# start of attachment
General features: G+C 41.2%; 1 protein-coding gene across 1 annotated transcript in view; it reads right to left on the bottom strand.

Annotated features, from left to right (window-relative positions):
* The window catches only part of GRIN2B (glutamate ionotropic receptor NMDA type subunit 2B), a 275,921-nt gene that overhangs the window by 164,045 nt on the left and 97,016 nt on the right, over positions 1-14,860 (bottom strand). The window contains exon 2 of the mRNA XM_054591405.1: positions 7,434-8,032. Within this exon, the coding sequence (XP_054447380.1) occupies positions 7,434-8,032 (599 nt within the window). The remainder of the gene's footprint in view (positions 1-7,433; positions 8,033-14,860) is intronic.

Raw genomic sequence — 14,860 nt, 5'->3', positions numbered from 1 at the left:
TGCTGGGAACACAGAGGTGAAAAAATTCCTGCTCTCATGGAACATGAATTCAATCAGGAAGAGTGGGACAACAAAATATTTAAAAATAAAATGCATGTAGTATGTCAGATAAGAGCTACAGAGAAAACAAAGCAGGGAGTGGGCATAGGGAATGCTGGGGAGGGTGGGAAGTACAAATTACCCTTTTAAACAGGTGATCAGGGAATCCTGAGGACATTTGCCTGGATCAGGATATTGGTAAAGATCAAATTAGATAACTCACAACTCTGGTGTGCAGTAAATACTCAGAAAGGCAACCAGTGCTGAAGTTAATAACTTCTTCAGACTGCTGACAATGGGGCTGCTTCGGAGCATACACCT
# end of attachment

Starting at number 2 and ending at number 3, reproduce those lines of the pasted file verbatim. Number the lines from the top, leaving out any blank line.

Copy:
Annotated features, from left to right (window-relative positions):
* The window catches only part of GRIN2B (glutamate ionotropic receptor NMDA type subunit 2B), a 275,921-nt gene that overhangs the window by 164,045 nt on the left and 97,016 nt on the right, over positions 1-14,860 (bottom strand). The window contains exon 2 of the mRNA XM_054591405.1: positions 7,434-8,032. Within this exon, the coding sequence (XP_054447380.1) occupies positions 7,434-8,032 (599 nt within the window). The remainder of the gene's footprint in view (positions 1-7,433; positions 8,033-14,860) is intronic.